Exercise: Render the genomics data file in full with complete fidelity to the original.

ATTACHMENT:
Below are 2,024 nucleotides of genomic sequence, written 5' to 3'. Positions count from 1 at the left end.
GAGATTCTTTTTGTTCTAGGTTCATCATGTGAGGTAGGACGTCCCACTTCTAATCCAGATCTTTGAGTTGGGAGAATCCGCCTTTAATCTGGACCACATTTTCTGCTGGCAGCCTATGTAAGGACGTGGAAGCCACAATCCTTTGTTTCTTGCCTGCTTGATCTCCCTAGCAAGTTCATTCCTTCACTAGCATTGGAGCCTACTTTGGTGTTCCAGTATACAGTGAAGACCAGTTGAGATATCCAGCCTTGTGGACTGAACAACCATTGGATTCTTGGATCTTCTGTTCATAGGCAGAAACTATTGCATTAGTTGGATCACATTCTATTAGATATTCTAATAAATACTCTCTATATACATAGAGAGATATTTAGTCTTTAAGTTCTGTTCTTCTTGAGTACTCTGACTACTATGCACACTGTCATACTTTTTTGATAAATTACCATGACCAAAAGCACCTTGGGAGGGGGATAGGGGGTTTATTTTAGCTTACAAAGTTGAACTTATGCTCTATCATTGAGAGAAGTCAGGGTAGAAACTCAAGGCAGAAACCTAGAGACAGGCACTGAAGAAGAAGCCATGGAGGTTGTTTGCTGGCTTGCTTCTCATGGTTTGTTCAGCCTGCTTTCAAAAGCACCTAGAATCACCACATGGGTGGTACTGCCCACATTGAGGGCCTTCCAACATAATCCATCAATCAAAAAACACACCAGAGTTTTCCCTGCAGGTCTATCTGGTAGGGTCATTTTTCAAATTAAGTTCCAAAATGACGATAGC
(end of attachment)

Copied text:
Below are 2,024 nucleotides of genomic sequence, written 5' to 3'. Positions count from 1 at the left end.
GAGATTCTTTTTGTTCTAGGTTCATCATGTGAGGTAGGACGTCCCACTTCTAATCCAGATCTTTGAGTTGGGAGAATCCGCCTTTAATCTGGACCACATTTTCTGCTGGCAGCCTATGTAAGGACGTGGAAGCCACAATCCTTTGTTTCTTGCCTGCTTGATCTCCCTAGCAAGTTCATTCCTTCACTAGCATTGGAGCCTACTTTGGTGTTCCAGTATACAGTGAAGACCAGTTGAGATATCCAGCCTTGTGGACTGAACAACCATTGGATTCTTGGATCTTCTGTTCATAGGCAGAAACTATTGCATTAGTTGGATCACATTCTATTAGATATTCTAATAAATACTCTCTATATACATAGAGAGATATTTAGTCTTTAAGTTCTGTTCTTCTTGAGTACTCTGACTACTATGCACACTGTCATACTTTTTTGATAAATTACCATGACCAAAAGCACCTTGGGAGGGGGATAGGGGGTTTATTTTAGCTTACAAAGTTGAACTTATGCTCTATCATTGAGAGAAGTCAGGGTAGAAACTCAAGGCAGAAACCTAGAGACAGGCACTGAAGAAGAAGCCATGGAGGTTGTTTGCTGGCTTGCTTCTCATGGTTTGTTCAGCCTGCTTTCAAAAGCACCTAGAATCACCACATGGGTGGTACTGCCCACATTGAGGGCCTTCCAACATAATCCATCAATCAAAAAACACACCAGAGTTTTCCCTGCAGGTCTATCTGGTAGGGTCATTTTTCAAATTAAGTTCCAAAATGACGATAGC